This is, of course, easier said than done. For some, they’ve never really gotten involved with a community hard-core, and for others there’s an issue of social anxiety. Whatever the case, my post today is going to walk you through some of the basics on getting involved with your community, why each one matters, and a few tips regarding them.
Nobody likes to talk about quitting, as the word carries something of a negative connotation. Some people view it as weakness to quit, some view it as lazy, and so on and so forth. However, it’s a situation that comes up in everyone’s life. Perhaps your life’s circumstances changed, or maybe it’s just you bit off more than you can chew despite your confidence otherwise. Regardless of your personal situation, it will come up eventually that you will have to quit something.
That being said, quitting should be handled as the serious matter it is. It doesn’t matter if we’re talking about a traditional job you get paid for or an online project you do for free; there are certain points you should hit regardless of what you’re quitting. Unfortunately, when it comes to online projects, it can be a lot easier to be overly casual with it. While some just think it’s not really that important, others just don’t know what to do when it comes to quitting. As such, today I would like to talk to you about just that: how to quit online projects in a professional manner. If this is something you feel you need guidance on, well then sit back, and hopefully I can relay some wisdom to you concerning this.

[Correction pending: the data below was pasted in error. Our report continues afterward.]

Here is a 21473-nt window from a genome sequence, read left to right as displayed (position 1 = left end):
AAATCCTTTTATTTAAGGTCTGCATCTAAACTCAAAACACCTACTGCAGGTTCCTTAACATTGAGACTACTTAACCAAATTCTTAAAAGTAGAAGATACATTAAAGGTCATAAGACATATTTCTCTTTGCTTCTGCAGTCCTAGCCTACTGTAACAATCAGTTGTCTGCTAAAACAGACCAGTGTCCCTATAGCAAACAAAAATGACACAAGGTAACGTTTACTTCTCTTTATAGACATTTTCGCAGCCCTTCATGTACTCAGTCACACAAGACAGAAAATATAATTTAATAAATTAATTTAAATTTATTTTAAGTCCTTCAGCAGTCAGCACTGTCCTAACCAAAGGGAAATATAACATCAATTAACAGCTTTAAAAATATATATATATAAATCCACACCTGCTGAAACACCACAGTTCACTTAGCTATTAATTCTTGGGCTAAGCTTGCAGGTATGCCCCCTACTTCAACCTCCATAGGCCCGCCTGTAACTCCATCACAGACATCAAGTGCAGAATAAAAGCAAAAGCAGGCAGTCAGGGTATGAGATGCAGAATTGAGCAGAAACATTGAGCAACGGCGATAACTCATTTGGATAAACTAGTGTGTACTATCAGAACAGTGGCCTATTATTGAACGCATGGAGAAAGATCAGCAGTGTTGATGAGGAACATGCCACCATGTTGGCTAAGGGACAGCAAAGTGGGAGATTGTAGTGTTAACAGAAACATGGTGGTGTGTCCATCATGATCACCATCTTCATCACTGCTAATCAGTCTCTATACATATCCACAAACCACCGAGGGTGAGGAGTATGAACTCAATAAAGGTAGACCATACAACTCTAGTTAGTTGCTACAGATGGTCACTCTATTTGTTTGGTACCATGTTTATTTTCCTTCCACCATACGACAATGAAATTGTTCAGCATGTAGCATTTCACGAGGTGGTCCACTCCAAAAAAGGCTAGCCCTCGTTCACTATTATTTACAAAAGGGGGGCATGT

UPDATE: The morning this post went up Patreon decided to rollback on their decision for fee changes. However, I will be leaving the article as is since the point is largely not about Patreon. Remember, just because Patreon listened to feedback does not mean their next decision won’t hurt you. Be wary and use this as a lesson even still.
I debated long and hard about writing this post. I do throw around my opinion a lot on my blog, but there are certain topics I hesitate to come within any reasonable distance to. Writing tips and media analysis are, for the most part, fairly harmless and not something most people will take offense to. Then there are other topics. Topics like politics, like social issues, like economic issues, etc. Those are topics I don’t like to make any mention of. I have seen how much vitriol comes from talking about them, and it is just something I don’t like to be a part of within a public sphere.
However, the recent incidents with Patreon have made me want to speak up about something. Now, before you click off, I’m not going to talk about what I think of Patreon’s decision with their fees (for those who already know what’s going on). There are literally 100’s of posts already talking at length about this topic. I also don’t care where you chips fall on which side to take; that is your business, and I am not here to convince you that Patreon is a villain/not a villain.
What I do want to convince you of is the cold, unfortunate reality that most for-profit, multi-employee businesses do not care about the creators.